Epcor, BC govt honoured as partners in Britannia mine cleanup
The Canadian Council for Public Private Partnerships (CCP3) recently presented Epcor and the British Columbia government its Gold Award for Infrastructure in recognition of the Britannia Mine water treatment plant. The Council honoured the project as an innovative partnership that is ending a century of heavy metal pollution in Howe Sound.
Located on BC's Sea-to-Sky Highway, this plant is capturing and removing thousands of tonnes of heavy metal contaminants from the historic Britannia Mine, including 166,000 kilograms of copper per year - the equivalent of 70 million pennies.
"The project team amply demonstrated the value of public-private partnerships by delivering this facility on time and on budget, helping protect taxpayers from cost increases so common in today's business environment," noted BC Agriculture and Lands Minister Pat Bell.
"This award recognizes Epcor's ability to work effectively with both public and private sector partners to develop solutions that are cost-effective, and benefit communities and the environment," Dr Stephen Stanley, Epcor senior vice-president commented.
Epcor financed the facility and led an expert team during the design and construction of the $15.5-million facility, whose net value now stands at $27.2 million. This team included Lockerbie Stanley, Stantec Consulting, Canadian Environmental and Metallurgical, and BioteQ.
Accountability was a central component of the partnership. During design and construction, Epcor and its partners assumed the risks for cost overruns, schedule delays and costs related to water treatment technology and plant operation. Epcor faced penalties if the plant was not built or operational on time.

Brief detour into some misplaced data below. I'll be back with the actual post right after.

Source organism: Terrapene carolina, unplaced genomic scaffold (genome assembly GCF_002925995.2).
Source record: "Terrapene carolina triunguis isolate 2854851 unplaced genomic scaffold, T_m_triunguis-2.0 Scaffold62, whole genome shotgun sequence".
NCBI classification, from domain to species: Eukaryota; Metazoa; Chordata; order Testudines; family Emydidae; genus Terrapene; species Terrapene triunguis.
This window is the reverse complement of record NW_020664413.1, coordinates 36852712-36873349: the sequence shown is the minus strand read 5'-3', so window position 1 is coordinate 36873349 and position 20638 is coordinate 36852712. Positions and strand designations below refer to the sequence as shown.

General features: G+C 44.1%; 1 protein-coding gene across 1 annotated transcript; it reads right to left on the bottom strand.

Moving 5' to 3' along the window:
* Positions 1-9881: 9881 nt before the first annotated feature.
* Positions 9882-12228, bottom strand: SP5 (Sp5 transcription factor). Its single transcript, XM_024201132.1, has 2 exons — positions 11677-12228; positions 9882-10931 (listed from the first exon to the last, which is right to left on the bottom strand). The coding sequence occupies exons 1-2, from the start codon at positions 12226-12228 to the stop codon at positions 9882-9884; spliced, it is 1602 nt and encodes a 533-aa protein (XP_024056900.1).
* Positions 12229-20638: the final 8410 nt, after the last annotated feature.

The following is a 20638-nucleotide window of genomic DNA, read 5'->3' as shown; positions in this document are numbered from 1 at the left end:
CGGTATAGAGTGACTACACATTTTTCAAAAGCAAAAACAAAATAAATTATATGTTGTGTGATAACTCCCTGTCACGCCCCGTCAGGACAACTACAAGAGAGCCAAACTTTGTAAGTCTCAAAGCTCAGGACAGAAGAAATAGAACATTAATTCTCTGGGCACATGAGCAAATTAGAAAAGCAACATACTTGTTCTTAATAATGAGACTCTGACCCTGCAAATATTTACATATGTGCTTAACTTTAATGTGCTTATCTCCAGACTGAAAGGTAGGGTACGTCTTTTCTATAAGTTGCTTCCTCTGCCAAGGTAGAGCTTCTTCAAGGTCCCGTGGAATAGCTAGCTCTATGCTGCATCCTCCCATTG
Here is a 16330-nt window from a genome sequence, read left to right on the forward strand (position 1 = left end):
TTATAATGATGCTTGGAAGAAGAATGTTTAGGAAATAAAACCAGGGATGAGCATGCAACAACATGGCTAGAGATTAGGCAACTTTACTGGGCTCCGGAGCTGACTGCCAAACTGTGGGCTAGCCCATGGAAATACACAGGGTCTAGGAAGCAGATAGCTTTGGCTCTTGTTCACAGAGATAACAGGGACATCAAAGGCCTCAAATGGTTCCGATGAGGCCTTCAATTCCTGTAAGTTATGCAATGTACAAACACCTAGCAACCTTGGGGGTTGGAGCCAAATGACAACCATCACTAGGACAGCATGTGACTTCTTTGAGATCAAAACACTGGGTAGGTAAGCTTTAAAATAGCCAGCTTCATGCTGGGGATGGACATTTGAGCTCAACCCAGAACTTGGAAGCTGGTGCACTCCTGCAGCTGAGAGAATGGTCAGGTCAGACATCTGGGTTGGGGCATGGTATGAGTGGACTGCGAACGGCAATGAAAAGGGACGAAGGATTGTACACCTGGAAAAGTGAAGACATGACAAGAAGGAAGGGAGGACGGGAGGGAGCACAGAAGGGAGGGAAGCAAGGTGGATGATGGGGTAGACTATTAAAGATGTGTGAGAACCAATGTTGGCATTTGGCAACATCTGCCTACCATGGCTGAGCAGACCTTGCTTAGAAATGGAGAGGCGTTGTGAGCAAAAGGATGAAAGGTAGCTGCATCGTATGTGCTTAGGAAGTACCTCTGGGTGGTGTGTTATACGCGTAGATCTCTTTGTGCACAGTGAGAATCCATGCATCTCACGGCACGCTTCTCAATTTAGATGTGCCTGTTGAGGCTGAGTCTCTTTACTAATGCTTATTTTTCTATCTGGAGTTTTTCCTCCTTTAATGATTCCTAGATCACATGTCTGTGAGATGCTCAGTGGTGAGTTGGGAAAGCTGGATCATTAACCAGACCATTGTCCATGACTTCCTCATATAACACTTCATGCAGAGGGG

The public-private partnership agreement also provided for performance-based payments to Epcor based on the volume of water processed and the plant's compliance with environmental regulations. These payments did not begin until the plant was in operation. As part of the agreement, Epcor will operate the facility for 20 years. Over the contract period, this project is expected to save the province and its residents more than $10 million had the facility been built by the government alone.
At the Britannia Mine water treatment plant, Epcor is using a high-density sludge lime process to capture and precipitate heavy metals, including aluminum, cadmium, copper, iron, manganese, and zinc, from the mine water in a chemically stable form. During the treatment process, the acidity of the mine water is neutralized. A micro-turbine driven by the mine's continual run-off will generate electricity for the plant, enhancing the project's overall level of sustainability and protecting the province from future energy cost increases.
The CCP3 has previously recognized Epcor for its partnership arrangements with local governments: the company received an award of merit and a service delivery award for its work with the community of Port Hardy, as well as a service delivery award for its partnership with the town of Canmore, Alberta. Epcor also has P3 agreements with the district of Sooke, BC and with the Alberta communities of Red Deer County, Okotoks ahd Chestermere.
Projects completed during 2006 have included:
- a wastewater treatment and collection system for the district of Sooke, which initially faced a $27-million capital and operating expenditure. Epcor proposed a $17-million alternative options. Sooke used some of the resulting savings to expand the project's design capacity.
- a tertiary wastewater treatment plant for Okotoks that yielded capital savings of more than $10 million compared to a traditional delivery approach.